If you work for an employer, your salary will take into account many things, including insurance, healthcare, equipment, pension contributions, and so on. But if you’re a freelancer, you’ll have to take care of all of these things yourself. Your hourly rate should reflect this.

So work out how much you’ll need each year to cover:

  • Insurance
  • Equipment
  • Training and development
  • Software subscriptions and other IT requirements
  • Web hosting and site maintenance
  • Transport
  • Marketing
  • Other overheads – including office space rental and associated expenses

Your Total Ideal Annual Income

Once you’ve calculated all your overheads, you should have a figure to work with. Don’t be alarmed if this figure seems excessive! If you’ve already researched the going rate for people in your industry, then you should have another figure to work with. Let’s call this your ideal annual income.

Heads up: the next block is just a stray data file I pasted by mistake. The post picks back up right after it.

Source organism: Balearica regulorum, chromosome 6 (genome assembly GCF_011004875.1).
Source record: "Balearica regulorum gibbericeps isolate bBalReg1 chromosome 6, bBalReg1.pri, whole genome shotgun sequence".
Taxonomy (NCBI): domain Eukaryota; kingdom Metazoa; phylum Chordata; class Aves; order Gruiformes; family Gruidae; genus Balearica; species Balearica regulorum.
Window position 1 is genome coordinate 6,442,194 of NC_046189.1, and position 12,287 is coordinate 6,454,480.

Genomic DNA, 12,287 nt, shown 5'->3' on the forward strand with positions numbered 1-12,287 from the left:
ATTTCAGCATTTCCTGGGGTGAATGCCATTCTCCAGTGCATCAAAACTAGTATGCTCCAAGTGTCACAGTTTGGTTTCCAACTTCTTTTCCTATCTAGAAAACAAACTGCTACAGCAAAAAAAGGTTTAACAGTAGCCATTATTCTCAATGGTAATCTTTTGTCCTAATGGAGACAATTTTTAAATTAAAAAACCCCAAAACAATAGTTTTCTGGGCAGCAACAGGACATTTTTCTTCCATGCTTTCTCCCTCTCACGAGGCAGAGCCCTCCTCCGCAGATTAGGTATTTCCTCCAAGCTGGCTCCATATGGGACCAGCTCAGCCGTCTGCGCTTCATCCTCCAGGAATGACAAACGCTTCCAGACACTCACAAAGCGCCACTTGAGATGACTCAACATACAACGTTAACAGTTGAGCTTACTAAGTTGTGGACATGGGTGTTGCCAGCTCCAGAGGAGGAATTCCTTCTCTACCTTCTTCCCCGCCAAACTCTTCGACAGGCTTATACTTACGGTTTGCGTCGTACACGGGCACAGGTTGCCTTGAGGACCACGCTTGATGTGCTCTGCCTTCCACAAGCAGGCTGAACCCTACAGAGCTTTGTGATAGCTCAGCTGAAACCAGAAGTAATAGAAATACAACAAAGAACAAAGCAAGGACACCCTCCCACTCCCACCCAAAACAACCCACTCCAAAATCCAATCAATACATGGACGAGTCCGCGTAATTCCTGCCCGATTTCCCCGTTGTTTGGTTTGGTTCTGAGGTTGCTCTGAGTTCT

To work out an hourly freelance rate that works for you, first add the total annual cost of your overheads to your ideal annual income. Let’s call this figure your total ideal annual income.

Keep this figure in mind.

How to Work Out Your Total Billable Hours Per Year

Next, you need to work out just how many billable hours you’re likely to work each year. This might differ depending on what you do. But once again, it’s helpful to have some averages in mind.

Think of a full working day as eight hours. Accounting for weekdays and public holidays, there are usually 251 working days in a year, or 252 in a leap year. That means that, each year, the average UK employee might work 2,008 billable hours

But most workers don’t work 251 days a year. So let’s make some deductions:

  • Annual holidays – All UK workers must get at least 28 days’ paid annual leave a year. This amounts to 224 billable hours.